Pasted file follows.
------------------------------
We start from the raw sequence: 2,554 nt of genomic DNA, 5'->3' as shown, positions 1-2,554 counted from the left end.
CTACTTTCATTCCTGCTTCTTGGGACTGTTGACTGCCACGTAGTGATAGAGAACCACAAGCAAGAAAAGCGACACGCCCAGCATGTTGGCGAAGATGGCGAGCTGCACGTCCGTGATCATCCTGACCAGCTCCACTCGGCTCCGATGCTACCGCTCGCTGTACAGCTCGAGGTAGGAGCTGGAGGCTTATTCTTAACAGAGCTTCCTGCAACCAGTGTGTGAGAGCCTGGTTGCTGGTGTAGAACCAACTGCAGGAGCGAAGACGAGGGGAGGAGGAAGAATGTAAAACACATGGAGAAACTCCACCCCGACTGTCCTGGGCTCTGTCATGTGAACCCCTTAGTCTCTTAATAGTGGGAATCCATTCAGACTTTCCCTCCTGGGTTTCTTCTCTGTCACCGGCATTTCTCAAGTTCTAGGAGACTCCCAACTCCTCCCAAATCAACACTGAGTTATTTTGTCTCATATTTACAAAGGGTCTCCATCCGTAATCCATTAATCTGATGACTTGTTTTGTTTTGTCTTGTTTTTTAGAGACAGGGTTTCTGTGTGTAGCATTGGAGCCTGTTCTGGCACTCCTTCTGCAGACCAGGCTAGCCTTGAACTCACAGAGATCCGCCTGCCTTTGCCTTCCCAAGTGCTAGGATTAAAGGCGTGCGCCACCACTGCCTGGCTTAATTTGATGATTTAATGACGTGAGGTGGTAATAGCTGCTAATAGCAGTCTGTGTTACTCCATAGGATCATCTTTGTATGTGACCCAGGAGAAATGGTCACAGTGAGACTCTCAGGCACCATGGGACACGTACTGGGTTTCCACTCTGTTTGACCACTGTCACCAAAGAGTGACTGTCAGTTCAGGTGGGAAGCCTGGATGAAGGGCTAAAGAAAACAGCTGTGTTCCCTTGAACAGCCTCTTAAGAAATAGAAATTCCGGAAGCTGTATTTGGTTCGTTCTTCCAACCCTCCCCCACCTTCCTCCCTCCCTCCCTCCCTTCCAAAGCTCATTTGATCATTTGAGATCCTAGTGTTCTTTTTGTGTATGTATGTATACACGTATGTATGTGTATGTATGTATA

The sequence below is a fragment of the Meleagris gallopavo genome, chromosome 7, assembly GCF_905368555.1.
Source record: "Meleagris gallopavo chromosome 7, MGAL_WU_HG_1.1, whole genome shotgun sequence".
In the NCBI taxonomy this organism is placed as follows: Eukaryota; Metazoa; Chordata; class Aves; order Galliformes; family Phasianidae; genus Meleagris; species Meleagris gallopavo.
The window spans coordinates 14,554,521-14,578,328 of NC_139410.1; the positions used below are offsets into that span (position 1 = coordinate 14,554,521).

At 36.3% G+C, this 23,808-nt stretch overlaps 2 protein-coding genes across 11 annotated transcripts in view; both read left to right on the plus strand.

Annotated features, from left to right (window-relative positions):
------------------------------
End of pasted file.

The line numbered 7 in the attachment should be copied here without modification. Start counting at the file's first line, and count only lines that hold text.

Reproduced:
At 36.3% G+C, this 23,808-nt stretch overlaps 2 protein-coding genes across 11 annotated transcripts in view; both read left to right on the plus strand.